Richard’s teaching draws from a broad range of approaches to human understanding both Western and Eastern, and he has the special gift of being able to communicate the foundational insights of these diverse traditions in a contemporary and ever-fresh way. No two talks or workshops offered by Richard are the same even when they address similar themes. Each one brings the teaching forward in an original and living way. He has the rare capacity to induct his audience into the state of consciousness from which he is speaking. His words emerge from such a timeless and universal place that people report feeling as if he is reading their minds and speaking directly to their immediate needs and issues.

Richard offers his teaching through his talks, through 3 – 5 “Deep Work” intensive seminars, and through his 10-day “Radical Aliveness Retreats”. His teaching style can be very direct, but is always respectful. Between sessions he is easily approachable and enjoys sharing meals with participants. In all of his programs, he guides participants into a profound connection to their essential selves. His goal is that you don’t just follow his or anyone’s work, but that you learn to become your own teacher. He is renowned for the experiential richness of his programs. Participants learn directly to experience their multi-dimensional consciousness and how to recognize and free themselves from limiting beliefs. He teaches an awareness approach to threatening feelings, particularly fear in all its guises, so that you learn to meet these darker spaces in creative, liberating ways.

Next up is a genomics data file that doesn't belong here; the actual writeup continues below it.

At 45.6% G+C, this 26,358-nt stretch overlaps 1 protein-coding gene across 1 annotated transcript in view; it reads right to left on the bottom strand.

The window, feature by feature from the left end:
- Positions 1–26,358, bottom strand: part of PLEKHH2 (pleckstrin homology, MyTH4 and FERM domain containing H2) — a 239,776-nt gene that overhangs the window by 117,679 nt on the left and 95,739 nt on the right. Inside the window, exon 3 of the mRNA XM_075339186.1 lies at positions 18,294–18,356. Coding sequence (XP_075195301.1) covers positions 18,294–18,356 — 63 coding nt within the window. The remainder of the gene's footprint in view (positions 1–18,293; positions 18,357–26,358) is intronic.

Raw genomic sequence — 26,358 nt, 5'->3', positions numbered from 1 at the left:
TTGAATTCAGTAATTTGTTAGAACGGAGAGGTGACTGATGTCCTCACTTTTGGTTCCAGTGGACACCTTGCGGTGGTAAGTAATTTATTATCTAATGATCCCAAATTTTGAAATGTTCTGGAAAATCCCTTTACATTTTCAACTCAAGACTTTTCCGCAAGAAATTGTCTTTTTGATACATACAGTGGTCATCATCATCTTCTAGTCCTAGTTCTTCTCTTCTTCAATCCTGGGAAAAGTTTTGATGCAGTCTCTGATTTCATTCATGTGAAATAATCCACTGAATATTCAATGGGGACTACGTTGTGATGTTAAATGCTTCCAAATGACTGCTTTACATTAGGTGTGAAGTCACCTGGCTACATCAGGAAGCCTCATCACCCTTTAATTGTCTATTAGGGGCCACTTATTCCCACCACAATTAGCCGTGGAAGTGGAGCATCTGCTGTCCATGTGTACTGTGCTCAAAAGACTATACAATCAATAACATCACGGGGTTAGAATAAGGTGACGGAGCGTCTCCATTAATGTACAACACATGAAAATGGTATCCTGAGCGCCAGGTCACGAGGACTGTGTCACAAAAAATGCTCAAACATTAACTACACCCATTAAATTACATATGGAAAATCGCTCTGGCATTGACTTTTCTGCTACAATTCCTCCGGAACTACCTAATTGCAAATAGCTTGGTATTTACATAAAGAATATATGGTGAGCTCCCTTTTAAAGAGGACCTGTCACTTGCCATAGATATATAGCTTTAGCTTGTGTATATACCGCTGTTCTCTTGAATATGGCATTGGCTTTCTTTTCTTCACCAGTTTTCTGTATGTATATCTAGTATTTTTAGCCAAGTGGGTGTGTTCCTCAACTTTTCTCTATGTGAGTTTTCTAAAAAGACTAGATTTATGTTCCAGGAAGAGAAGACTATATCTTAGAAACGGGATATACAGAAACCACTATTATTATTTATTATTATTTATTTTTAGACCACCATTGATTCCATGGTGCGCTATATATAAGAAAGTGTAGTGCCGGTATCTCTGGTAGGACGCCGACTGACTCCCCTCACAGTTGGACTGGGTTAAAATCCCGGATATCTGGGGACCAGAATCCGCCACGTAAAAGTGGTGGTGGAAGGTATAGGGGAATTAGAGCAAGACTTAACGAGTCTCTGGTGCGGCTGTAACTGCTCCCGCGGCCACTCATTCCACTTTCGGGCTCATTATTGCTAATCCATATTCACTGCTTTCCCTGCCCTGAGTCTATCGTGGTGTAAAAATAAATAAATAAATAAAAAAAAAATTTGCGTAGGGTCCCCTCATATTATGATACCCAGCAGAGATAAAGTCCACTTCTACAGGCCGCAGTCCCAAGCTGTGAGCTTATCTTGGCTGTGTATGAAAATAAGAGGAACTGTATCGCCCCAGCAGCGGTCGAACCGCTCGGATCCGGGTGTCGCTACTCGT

All of the tools and practices you will learn are designed to be flexible and pragmatic and easily adaptable to your life upon your return home. This is a work that addresses your whole being: body, mind, feelings, energy, and the ineffable mystery of your essence, in order to effect essential and lasting change.

In all the longer retreats Richard is supported by a team of experienced former students so that participants receive skillful individual attention. Many of the people who have worked with Richard over the years are among his closest friends, and the community of individuals who have experienced his work is worldwide. While some of his programs are specifically for individuals who have worked previously with him, there is no hierarchy between beginner and advanced students. There are only degrees of familiarity with his work and friendships that have evolved organically over time.

Richard’s longer retreats and many of the shorter Deep Work intensive seminars take place in carefully selected venues exceptional for their access to nature. Richard knows that natural environments have the uncanny ability to unexpectedly mirror moments of insight – perhaps via the call of a bird – and that nature is the best mirror for the wholeness and beauty of every person’s true self.


The I That Is We: Awakening to Higher Energies Through Unconditional Love.(1981)

How Shall I Live: Transforming Any Health Crisis Into Greater Aliveness, (1985)

The Black Butterfly: An Invitation to Radical Aliveness (1987)

The Second Miracle: Intimacy, Spirituality, and Conscious Relationships (1995)

Words That Shine Both Ways (1998)

The Mandala of Being: Discovering the Power of Awareness (2007)